Evidence of forest restoration success and the conservation value of community-owned forests in Southwest China using dung beetles as indicators

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Abstract

Protection of the world’s remaining forests and biodiversity is a matter of global concern. Yunnan, China is home to China’s only mainland tropical rainforests, and 20% of China’s total biodiversity. Despite restoration measures and establishment of new protected areas, this region is still experiencing biodiversity loss due to inadequate management and monitoring. We evaluate restoration success of China’s tropical forests in Xishuangbanna National Nature Reserve (XSBN-NNR), Yunnan, China using dung beetles as an indicator taxon. We sampled across a land-use gradient of human alteration: protected forest, restored forest, community owned forest, and rubber plantation. We collected 3,748 dung beetles from 21 species over a 3 month period. Multivariate analyses revealed unique assemblages in each land-use category, but with restored forest most similar to protected areas, suggesting restoration success in this region. Community forests were more diverse than plantations, suggesting that community forests may be a valuable and practical conservation tool in this region. Most species were generalists, although some had dietary and habitat preferences. Furthermore, dietary niche breadths were, on average, higher in disturbed areas, suggesting that disturbance may result in dietary changes. We show that restoration of tropical forests appears to be successful for a key ecological and biological indicator group- dung beetles. Furthermore, community-owned forests appear to be valuable and practical method of maintaining ecosystem health and biodiversity in the region. Future management in this region would likely benefit from encouragement to maintain community-owned forests, economic incentives for restoring farmland to forest, and increased environmental monitoring across the land-use gradient.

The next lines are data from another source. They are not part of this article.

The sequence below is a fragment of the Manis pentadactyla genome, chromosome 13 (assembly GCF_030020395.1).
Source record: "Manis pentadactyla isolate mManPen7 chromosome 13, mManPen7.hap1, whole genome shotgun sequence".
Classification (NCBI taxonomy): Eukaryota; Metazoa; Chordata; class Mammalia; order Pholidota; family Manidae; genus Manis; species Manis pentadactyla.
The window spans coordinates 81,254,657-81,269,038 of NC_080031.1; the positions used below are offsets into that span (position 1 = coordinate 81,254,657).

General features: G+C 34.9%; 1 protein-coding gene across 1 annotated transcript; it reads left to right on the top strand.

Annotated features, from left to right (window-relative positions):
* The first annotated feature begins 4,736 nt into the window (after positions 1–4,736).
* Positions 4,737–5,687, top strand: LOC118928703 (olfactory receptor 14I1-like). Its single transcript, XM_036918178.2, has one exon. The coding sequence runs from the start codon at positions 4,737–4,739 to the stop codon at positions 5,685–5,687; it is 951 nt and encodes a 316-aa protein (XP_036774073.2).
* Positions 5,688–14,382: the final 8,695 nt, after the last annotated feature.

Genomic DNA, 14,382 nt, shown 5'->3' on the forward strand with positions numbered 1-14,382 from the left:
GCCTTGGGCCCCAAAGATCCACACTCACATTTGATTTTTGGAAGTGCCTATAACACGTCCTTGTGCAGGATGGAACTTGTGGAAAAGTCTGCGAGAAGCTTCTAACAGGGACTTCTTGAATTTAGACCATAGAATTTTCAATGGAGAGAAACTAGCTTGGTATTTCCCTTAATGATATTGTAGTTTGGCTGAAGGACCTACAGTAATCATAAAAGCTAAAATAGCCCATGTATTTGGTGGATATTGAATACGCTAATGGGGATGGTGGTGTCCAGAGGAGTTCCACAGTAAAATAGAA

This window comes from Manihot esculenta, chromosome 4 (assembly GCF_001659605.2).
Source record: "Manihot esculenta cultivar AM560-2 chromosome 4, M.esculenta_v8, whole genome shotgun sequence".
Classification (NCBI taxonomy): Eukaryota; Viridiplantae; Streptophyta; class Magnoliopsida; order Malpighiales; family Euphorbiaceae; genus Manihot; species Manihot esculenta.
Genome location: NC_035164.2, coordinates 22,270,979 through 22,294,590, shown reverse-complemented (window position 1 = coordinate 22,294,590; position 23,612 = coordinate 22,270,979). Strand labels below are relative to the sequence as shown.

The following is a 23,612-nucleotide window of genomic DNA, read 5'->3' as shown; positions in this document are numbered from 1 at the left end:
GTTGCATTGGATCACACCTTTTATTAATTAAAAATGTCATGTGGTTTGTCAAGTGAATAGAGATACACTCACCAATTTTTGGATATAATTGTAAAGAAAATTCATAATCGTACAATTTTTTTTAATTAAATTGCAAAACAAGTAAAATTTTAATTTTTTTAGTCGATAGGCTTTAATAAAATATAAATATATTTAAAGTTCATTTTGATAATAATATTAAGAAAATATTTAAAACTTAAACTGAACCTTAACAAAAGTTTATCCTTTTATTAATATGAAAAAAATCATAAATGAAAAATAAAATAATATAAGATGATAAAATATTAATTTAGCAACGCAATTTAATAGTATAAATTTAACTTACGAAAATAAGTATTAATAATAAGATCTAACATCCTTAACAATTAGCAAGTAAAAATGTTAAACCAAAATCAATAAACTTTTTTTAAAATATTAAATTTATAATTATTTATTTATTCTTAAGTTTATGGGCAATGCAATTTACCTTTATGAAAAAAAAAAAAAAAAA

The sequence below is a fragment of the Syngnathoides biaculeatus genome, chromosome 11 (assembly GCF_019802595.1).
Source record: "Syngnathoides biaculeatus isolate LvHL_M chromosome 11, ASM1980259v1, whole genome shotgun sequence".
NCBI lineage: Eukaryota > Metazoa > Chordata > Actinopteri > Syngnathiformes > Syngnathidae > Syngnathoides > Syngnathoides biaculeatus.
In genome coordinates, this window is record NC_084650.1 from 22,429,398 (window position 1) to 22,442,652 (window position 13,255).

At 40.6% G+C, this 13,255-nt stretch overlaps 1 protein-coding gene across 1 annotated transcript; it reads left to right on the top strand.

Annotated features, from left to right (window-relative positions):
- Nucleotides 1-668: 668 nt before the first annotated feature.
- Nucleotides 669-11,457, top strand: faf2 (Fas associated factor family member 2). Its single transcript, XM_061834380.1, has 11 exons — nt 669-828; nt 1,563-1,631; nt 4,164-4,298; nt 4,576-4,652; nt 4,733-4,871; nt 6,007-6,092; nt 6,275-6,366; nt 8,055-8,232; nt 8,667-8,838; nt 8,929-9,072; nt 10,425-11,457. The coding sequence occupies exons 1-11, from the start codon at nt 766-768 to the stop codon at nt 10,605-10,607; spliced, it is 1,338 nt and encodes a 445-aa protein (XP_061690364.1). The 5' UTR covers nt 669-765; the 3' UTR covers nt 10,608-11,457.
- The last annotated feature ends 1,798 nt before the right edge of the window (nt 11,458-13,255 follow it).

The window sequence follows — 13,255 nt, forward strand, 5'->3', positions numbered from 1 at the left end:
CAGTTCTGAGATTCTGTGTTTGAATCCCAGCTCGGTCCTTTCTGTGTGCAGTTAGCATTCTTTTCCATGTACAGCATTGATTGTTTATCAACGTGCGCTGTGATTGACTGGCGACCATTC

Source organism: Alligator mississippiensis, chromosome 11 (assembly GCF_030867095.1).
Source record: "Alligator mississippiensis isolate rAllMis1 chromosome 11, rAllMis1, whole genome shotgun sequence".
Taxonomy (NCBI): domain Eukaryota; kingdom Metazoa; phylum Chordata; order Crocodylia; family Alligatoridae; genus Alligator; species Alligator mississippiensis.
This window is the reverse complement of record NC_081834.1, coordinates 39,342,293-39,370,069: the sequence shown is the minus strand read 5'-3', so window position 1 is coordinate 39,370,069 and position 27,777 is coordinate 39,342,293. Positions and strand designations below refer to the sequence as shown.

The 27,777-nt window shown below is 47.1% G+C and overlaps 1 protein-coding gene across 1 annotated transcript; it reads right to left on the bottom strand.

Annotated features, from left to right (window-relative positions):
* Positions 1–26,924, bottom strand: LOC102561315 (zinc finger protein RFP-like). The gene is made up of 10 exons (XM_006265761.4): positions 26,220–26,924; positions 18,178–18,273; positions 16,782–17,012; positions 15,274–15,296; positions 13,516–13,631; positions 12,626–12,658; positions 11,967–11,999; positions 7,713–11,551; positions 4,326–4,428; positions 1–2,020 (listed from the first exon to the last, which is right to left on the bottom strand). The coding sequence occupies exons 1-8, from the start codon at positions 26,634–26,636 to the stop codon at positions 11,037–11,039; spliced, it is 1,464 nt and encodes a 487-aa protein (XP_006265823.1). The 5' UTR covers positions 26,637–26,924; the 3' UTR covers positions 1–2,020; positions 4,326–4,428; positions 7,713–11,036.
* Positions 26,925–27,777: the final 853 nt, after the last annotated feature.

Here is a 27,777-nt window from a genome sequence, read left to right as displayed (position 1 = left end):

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Sullivan, C. D., Slade, E. M., Bai, M., Shi, K., & Riordan, P. (2018). Evidence of forest restoration success and the conservation value of community-owned forests in Southwest China using dung beetles as indicators. PLoS ONE, 13(11). https://doi.org/10.1371/journal.pone.0204764

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